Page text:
US jobs report is a sigh of relief for markets, maybe for Obama too
By Jose Pineiro
Fri 05 Oct 2012
LONDON (SHARECAST) - The US monthly employment report, a traditional market-driver if there ever was one, has revealed a headline figure that is sure to put more than a few smiles on traders who are bullish in this market.
The unemployment rate fell by three decimal points from 8.1% to 7.8% in September compared to a market consensus estimate of 8.2%. The unemployment rate has not been this low since January 2009.
Non-agricultural jobs, a key indicator, came in at 114,000, slightly topping the 113,000 expected. Furthermore, the previous month’s figure was revised higher from 96,000 to 142,000.
The U6, a much broader measure of unemployment that takes into account people who have stopped looking for work, stood at 14.7% in September, unchanged from August.
104,000 private jobs were created compared to the revised figure of 97,000 for August. The public sector added another 10,000 jobs, compared to the revised figure of 45,000 for August.
114,000 jobs were created in the services sector (vs. 119,000 in August), 16,000 jobs were destroyed in manufacturing (vs. -22,000), and 5,000 jobs were created in construction (vs. 1,000).
The average weekly hours rose by 10 basis points to 34.5 while average earnings rose 0.3% monthly and 1.8% annually (vs. 0.2% and 1.8% in August).
"This latest jobs data is a positive surprise thanks to the decline to the unemployment rate. Also very relevant is the fact that the U6 rate stayed below 15%. Non-farms payroll came in slightly better than expected but upwards revisions to previous months are a big plus," said Web Financial Group analyst Francisco Miñana.
"In any case, non-farm payrolls remain far from the 200,000 jobs that is deemed necessary each month in order to absorb new people entering the workforce. The lower unemployment rate could be affected by people dropping from the workforce. In conclusion, this report should have positive implications for the dollar and equities while negative for Treasury prices."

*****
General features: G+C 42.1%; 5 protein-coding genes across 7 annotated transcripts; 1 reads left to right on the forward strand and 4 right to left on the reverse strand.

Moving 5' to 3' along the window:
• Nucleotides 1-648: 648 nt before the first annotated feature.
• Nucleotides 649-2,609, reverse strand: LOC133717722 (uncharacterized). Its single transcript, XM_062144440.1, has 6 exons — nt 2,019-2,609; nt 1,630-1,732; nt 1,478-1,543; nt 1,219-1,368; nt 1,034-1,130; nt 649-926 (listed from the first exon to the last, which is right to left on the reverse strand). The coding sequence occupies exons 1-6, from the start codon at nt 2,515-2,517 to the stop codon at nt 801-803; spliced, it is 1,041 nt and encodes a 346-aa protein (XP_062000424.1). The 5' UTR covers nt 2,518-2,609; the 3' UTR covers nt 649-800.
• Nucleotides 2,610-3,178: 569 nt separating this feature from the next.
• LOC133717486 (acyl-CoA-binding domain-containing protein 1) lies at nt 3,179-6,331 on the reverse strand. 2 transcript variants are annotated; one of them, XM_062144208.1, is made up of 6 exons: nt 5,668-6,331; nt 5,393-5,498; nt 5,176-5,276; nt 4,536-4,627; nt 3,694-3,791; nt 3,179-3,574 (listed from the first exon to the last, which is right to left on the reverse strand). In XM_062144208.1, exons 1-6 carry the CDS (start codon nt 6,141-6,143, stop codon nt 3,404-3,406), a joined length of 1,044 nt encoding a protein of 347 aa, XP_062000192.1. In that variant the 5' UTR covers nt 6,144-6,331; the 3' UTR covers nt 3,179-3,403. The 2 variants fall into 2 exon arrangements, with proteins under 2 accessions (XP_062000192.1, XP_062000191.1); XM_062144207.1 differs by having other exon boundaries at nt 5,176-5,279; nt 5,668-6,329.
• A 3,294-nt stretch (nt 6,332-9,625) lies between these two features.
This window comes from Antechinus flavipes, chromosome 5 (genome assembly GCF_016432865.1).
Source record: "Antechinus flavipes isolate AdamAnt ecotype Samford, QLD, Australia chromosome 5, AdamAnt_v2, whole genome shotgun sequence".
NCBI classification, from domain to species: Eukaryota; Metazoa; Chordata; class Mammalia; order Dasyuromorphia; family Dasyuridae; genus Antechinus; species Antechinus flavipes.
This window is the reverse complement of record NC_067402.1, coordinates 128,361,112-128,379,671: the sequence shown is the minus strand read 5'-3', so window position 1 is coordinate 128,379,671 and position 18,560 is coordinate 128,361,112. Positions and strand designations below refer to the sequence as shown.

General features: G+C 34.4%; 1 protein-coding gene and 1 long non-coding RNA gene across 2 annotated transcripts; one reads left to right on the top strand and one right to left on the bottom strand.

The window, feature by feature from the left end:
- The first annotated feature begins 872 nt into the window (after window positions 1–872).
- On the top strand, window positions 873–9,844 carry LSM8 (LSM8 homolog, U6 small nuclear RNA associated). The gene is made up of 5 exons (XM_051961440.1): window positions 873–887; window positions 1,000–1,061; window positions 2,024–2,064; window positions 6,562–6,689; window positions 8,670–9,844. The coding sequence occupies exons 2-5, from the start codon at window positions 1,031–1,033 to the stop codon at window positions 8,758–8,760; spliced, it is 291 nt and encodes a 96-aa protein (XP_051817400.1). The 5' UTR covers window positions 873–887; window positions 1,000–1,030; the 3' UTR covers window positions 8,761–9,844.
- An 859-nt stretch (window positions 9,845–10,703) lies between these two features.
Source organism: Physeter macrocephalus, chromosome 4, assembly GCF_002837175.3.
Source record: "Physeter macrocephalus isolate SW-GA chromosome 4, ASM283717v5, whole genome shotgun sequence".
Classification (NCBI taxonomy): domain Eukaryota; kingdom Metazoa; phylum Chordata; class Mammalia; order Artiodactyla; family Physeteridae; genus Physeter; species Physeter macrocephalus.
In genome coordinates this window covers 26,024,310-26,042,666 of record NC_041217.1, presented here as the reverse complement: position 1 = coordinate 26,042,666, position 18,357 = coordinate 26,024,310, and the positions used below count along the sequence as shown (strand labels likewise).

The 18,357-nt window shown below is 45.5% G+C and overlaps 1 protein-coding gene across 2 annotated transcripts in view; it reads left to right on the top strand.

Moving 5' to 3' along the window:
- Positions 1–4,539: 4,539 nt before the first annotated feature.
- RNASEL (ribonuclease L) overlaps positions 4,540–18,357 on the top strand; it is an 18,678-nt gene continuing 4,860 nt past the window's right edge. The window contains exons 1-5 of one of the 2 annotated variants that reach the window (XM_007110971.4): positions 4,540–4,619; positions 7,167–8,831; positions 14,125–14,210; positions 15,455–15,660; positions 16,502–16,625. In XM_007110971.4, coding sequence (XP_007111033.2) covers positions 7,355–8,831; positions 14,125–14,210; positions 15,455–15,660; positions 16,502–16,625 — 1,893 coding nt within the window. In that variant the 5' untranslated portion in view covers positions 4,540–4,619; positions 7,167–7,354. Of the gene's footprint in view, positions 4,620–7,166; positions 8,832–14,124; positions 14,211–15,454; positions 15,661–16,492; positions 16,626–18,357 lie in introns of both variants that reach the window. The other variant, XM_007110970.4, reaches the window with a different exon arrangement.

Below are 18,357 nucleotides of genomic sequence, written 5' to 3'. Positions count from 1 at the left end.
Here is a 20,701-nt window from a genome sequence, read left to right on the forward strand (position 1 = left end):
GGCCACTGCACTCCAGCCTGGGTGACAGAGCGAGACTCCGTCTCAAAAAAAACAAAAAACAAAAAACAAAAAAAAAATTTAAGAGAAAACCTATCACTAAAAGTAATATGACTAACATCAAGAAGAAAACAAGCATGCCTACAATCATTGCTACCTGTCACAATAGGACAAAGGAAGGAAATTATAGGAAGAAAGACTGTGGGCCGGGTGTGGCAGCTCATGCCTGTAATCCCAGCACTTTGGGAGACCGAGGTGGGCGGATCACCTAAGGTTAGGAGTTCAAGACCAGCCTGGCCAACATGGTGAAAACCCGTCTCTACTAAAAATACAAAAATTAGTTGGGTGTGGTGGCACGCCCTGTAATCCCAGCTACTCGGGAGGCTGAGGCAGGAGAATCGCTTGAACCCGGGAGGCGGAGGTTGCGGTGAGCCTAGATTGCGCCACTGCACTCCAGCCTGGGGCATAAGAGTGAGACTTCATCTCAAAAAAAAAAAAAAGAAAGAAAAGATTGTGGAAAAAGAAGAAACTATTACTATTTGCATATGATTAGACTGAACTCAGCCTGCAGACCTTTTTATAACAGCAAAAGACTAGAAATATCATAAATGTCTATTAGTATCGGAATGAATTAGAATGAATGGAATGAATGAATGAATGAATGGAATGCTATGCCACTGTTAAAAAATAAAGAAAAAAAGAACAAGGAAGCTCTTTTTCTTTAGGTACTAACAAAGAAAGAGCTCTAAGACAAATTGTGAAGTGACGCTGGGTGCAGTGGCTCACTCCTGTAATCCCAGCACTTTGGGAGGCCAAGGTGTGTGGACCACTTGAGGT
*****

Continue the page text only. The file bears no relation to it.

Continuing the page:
WILL THIS SECURE OBAMA'S RE-ELECTION
This jobs report is also important for another reason. It plays a crucial role in the US presidential campaign. The weak jobs market has been one of Mitt Romney's main weapons against Obama.
Although the improved jobs picture should help get President Obama re-elected, not everyone is so sure. "If they [jobs] stay in a slightly positive territory they probably won't change the minds of too many voters," said Matt Jacobsmeier, political science professor at the University of New Orleans.
The latest poll conducted by Reuters and Ipsos shows that Obama remains ahead of Romney even though Romney was clearly deemed the winner of the first debate by most accounts. Nonetheless, no president has been re-elected with an unemployment rate above 7.4% since Roosevelt.
The economic and political fronts now appear to be more intertwined than ever. This year's presidential election is dominated by the employment and "fiscal cliff" issues. An agreement will have to be reached across party lines to prevent the "fiscal cliff", the term given to the scheduled expiration of the George Bush tax cuts alongside automatic public spending cuts.
"Businesses are not hiring people, they want to wait and see how the election evolves and how the political landscape shapes up," said Sung Won Sohn, an economics professor at California State University Channel Islands. "Everyone has kind of battened down the hatches."